Fighting crime with Miles Watts
Miles Watts explains how York inspired his black and white comic book caper, Crimefighters.
"I was cycling along to Danny Elfman’s Batman soundtrack, and combined with York's gothic architecture, I thought it would be the perfect setting for a really British low-budget Batman spoof." Watts wrote the script in five months in collaboration with a friend and then shot the film on a miniscule budget of £7000 in three weeks.
Watts admits the final week was the hardest of his life but the social nature of his filmmaking ensured it wasn’t just a job, "I really love working with female/male crew, I would hate working with just men. I want to spend more time on the set when there are girls, it’s more fun, or maybe I just like showing off. When you get girls on the set everyone behaves differently and you gain from it."
This attitude may explain the dominant female characters present in Crimefighters. “I have a lot of female friends who have been influential in my life. When I first started writing scripts the male characters were too much like me so I decided to write from a girl’s perspective. I’ve borrowed lots of snippets of genius from girl friends and I’m also a big Buffy fan. It’s Joss Whedon syndrome, he’s been accused of not being able to create anything without a strong female character and I think that’s my problem."
Crimefighters explores social issues such as binge drinking, "In a lot of towns there’s a drinking culture that tends to be to the detriment of artistic endeavours. There’s so much talent in York; musicians, filmmakers, artists but the pubs are a distraction. I have been in boring retail jobs where the social life is great, you go straight out to pubs after work with your mates and get really drunk. I don’t know who couldn’t relate to that."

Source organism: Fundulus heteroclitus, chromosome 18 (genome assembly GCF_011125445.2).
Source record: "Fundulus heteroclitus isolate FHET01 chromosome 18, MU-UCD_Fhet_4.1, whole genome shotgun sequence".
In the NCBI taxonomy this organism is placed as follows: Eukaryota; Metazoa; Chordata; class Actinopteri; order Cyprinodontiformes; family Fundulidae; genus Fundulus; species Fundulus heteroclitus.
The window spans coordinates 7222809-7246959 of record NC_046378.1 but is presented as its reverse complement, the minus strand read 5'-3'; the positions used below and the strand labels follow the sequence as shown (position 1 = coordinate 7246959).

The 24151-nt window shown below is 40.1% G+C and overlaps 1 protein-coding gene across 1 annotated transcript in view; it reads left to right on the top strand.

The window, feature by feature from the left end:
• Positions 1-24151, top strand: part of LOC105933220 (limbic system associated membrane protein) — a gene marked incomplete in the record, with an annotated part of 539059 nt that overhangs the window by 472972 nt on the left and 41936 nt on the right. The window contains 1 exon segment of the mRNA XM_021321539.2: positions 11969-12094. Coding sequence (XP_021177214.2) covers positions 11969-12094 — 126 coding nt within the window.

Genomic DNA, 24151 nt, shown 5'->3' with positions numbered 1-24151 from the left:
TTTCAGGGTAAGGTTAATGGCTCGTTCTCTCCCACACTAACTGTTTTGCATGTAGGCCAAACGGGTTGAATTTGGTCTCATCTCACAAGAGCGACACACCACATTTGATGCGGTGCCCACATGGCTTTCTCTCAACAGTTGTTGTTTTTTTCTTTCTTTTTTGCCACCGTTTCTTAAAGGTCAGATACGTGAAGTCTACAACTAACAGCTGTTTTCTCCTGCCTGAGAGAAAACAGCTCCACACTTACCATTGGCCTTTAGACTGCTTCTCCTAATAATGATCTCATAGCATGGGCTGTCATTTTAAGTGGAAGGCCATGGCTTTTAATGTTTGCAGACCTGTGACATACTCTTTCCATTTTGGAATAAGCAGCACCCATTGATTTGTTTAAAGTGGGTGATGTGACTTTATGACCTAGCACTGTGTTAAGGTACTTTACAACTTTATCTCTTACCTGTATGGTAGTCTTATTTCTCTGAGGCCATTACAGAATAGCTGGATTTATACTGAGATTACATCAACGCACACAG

Watts is keen to point out it’s not just young people: "youths are scapegoated, newspapers have a tendency to point at the hoodies but I’ve seen many instances of men and women in their thirties, drunken stag and hen nights who cause more trouble. There’s a bit in the film where thugs are threatening a homeless guy and I saw that outside the cinema I was working at. I wanted to make that distinction."
Watts indicates Crimefighters is just the beginning, "In the next year a lot of things are happening. I’m setting up a production company at York Uni, there’s a new film and media centre opening and there are a lot of enthused people who are interested in each other’s work. When Crimefighters was selected for EIFF a lot of people realised that it was possible."
Edinburgh International Film Festival (EIFF) today announced the appointment of Mark Adams to the position of Artistic Director.